Sunday, May 13, 2012

Sunday Salon: Our Australian Girl - Grace

Last year, I saw a couple of posts on an Rebecca's Book Blog (an American blog which is kind of ironic in a way) talking about a new children's book series called Our Australian Girl.  After that I saw them mentioned on an Australian blog when the books were launched, and I was interested enough to see if I could track the books down. At the time there were four girls that we could meet, but since then another two girls have been added to the series. Today, I thought I would talk generally about the series, but then more specifically about the first girl, Grace.

The concept is that we meet a girl from a particular time in history and through a series of four books we get to follow her life. So far, the girls are:

Grace - a convict who is transported to Australia in 1808.
Letty - a free settler who is coming to Australia in 1841
Poppy - a young girl of Chinese/Aboriginal heritage who gets caught up in goldrush fever in 1864.
Rose - lives in Melbourne during the year that Australia became an official nation in 1901
Nellie - an Irish orphan who is sent to South Australia in 1849
Alice - a young girl with a passion for ballet who lives in Perth during the World War I (1918).

The publishers have done a fabulous job with the packaging of these books. Each cover features a photo of the girl, a charm bracelet where there is a charm for the year, the letter of the girl's name, the number of the book of the series, and then a charm that is relevant to the story within the books. Inside the book there are maps showing where the book is set, historical information from the time that the book is set in, as well as each author and the illustrator's Australian girl story, whether they were born here or if they immigrated to Australia. There is also additional content to be found at the associated website, including quizzes as well as additional information for teachers and parents.

Whilst I am not in the target range for these books, I love the way that the publisher has put this series together, and if I was a girl aged between 8 and 11, I am pretty sure that I would love these books! If you have a girl in your life who likes history, then these may well be a good gift idea for her!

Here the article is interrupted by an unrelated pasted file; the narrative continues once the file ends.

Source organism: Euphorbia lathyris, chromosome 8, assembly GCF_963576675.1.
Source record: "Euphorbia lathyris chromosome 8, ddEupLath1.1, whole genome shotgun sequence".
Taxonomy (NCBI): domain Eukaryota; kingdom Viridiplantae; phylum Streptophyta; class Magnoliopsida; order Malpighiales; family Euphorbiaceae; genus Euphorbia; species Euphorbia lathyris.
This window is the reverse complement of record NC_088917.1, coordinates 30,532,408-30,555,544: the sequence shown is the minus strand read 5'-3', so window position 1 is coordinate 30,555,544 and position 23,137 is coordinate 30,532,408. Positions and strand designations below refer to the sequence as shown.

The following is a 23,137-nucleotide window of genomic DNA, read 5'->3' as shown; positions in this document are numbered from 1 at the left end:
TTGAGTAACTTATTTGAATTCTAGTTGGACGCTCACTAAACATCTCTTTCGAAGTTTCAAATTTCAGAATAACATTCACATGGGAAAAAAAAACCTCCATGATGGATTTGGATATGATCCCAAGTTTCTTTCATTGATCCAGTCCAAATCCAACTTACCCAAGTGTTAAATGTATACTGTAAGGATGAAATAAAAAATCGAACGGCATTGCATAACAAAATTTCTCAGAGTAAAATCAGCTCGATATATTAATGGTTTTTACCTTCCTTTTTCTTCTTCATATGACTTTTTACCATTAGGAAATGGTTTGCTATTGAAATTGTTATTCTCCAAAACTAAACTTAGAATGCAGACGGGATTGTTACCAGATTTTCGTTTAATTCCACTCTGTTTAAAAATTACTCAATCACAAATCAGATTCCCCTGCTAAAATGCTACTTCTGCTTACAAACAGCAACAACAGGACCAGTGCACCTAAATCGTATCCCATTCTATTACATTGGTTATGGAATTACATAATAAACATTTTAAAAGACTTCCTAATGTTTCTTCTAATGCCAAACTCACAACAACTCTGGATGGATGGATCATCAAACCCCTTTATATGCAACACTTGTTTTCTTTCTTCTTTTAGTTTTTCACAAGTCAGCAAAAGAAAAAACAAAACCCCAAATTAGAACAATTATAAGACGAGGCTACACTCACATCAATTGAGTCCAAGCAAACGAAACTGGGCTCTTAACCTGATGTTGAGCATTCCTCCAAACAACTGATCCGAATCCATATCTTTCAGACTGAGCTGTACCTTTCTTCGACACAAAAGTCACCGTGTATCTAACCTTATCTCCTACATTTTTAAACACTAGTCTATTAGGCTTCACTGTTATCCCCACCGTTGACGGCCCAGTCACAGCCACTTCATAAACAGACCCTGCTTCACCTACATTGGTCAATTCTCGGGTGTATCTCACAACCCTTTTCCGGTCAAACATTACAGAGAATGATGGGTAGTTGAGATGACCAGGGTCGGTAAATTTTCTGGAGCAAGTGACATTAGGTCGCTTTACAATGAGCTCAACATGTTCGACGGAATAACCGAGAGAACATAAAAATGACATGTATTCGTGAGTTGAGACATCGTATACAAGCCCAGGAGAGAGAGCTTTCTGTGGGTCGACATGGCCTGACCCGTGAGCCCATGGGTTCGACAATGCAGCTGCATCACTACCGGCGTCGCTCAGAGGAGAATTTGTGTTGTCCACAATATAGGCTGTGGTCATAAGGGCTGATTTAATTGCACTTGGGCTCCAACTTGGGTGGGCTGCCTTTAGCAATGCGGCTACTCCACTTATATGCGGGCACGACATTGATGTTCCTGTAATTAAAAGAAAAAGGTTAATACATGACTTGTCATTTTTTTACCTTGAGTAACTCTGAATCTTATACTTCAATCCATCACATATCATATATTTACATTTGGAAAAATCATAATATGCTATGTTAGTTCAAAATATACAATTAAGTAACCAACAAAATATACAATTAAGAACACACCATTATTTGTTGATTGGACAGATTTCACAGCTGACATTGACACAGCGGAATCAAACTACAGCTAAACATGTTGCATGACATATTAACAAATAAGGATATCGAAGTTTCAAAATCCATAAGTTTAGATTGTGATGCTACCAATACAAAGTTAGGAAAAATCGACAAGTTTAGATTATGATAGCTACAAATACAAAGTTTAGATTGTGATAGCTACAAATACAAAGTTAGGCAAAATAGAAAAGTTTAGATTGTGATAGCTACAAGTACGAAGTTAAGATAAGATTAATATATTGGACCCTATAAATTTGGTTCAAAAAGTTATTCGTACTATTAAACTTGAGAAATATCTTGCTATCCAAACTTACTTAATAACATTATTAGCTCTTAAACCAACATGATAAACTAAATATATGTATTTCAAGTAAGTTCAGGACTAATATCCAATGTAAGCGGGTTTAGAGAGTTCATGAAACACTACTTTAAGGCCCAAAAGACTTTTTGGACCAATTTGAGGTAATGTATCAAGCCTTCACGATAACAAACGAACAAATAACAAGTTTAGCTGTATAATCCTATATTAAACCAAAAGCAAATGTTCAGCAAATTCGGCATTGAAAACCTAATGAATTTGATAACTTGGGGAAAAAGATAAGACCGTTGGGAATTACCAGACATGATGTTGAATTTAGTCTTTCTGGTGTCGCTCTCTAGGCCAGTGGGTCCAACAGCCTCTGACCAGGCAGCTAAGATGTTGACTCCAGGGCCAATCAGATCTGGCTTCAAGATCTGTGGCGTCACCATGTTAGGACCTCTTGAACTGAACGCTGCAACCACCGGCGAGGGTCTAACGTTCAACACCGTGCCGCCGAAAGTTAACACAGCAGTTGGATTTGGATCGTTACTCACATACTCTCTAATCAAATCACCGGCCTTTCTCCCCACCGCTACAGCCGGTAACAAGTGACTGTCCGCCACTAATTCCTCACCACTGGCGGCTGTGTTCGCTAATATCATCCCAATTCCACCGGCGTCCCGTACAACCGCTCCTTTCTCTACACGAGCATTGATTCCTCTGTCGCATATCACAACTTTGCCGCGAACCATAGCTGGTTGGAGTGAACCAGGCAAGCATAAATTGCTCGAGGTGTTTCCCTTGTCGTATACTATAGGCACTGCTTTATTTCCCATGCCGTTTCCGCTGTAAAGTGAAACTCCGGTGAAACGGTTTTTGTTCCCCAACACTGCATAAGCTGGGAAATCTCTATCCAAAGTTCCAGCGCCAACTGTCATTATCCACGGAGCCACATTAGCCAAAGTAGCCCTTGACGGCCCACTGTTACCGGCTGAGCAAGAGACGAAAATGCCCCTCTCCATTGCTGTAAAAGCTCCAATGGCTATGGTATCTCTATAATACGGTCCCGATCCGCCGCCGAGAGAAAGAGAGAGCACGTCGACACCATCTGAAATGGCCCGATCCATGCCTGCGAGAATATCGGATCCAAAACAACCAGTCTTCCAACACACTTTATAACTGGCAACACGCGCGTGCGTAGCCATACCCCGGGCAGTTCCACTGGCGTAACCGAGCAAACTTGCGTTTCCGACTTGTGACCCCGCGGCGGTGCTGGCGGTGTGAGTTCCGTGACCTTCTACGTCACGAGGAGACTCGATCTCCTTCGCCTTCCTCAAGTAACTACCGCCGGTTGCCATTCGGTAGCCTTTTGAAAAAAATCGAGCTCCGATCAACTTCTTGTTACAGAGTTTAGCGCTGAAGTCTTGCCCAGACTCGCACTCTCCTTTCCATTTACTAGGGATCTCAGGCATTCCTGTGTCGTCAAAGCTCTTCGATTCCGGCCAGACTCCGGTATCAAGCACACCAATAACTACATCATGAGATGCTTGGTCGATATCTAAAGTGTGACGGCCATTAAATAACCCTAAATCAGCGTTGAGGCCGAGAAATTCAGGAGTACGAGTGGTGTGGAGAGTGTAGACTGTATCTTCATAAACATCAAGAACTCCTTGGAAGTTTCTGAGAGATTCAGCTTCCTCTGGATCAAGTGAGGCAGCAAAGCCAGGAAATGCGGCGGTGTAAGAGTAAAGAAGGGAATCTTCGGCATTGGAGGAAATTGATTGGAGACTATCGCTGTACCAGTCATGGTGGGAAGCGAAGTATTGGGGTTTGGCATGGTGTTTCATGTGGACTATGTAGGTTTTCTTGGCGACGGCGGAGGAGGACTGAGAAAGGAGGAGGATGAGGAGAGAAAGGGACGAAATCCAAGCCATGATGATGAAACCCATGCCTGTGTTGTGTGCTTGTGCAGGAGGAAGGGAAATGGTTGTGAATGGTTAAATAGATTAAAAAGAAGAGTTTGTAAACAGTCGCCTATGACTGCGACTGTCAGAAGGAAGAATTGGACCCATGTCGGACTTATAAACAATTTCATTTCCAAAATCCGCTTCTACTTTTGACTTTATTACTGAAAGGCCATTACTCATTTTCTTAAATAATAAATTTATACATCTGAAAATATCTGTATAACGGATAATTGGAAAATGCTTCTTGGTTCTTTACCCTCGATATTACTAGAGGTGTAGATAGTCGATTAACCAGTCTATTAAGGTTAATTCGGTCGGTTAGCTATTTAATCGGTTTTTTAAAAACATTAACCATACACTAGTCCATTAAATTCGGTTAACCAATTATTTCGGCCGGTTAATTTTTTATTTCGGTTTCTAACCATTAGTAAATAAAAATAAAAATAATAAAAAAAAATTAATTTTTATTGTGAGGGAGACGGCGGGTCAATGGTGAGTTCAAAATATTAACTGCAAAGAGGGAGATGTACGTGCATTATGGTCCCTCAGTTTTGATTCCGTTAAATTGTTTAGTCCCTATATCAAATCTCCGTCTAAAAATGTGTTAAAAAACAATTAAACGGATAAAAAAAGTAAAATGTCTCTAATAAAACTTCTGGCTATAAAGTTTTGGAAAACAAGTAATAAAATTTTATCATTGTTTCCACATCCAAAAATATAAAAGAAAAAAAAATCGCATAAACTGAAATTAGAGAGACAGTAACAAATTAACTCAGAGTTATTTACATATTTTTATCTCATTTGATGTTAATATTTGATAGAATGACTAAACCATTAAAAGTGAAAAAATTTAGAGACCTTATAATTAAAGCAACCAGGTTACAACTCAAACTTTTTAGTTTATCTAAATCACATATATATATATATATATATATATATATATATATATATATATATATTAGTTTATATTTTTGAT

In this video, we meet the girls who have been chosen to be the faces of  Our Australian Girls.









So let's meet Grace.







Grace is an orphan who lives with her uncle in the slums of London. He is a harsh guardian for Grace, and she has to work as a mudlark, looking for items of value in the mudflats at the edge of the Thames river. Like so many young girls through the ages, Grace is obsessed with horses. Visiting the horses nearby usually gives Grace great comfort, except when she thinks that they are also being mistreated. When she steals an apple from a nearby fruit stall to give to the horse, she is caught, spends time in prison and is eventually sentenced to be transported to Australia.

On board the ship, Grace faces harsh conditions, but she is lucky enough to make friends with Hannah and her mother Liza which helps her survive her time on board the boat.

Once she reaches Australia, she is sent to work on a farm in the country away from her new friends. There she meets the indigenous Aboriginal population as well as seeing the strange animals and flora that abound in the country. She likes her mistress but she is not sure that her master is pleased with her. Will her obsession with horses cause her trouble again, even though she is doing her best in difficult circumstances.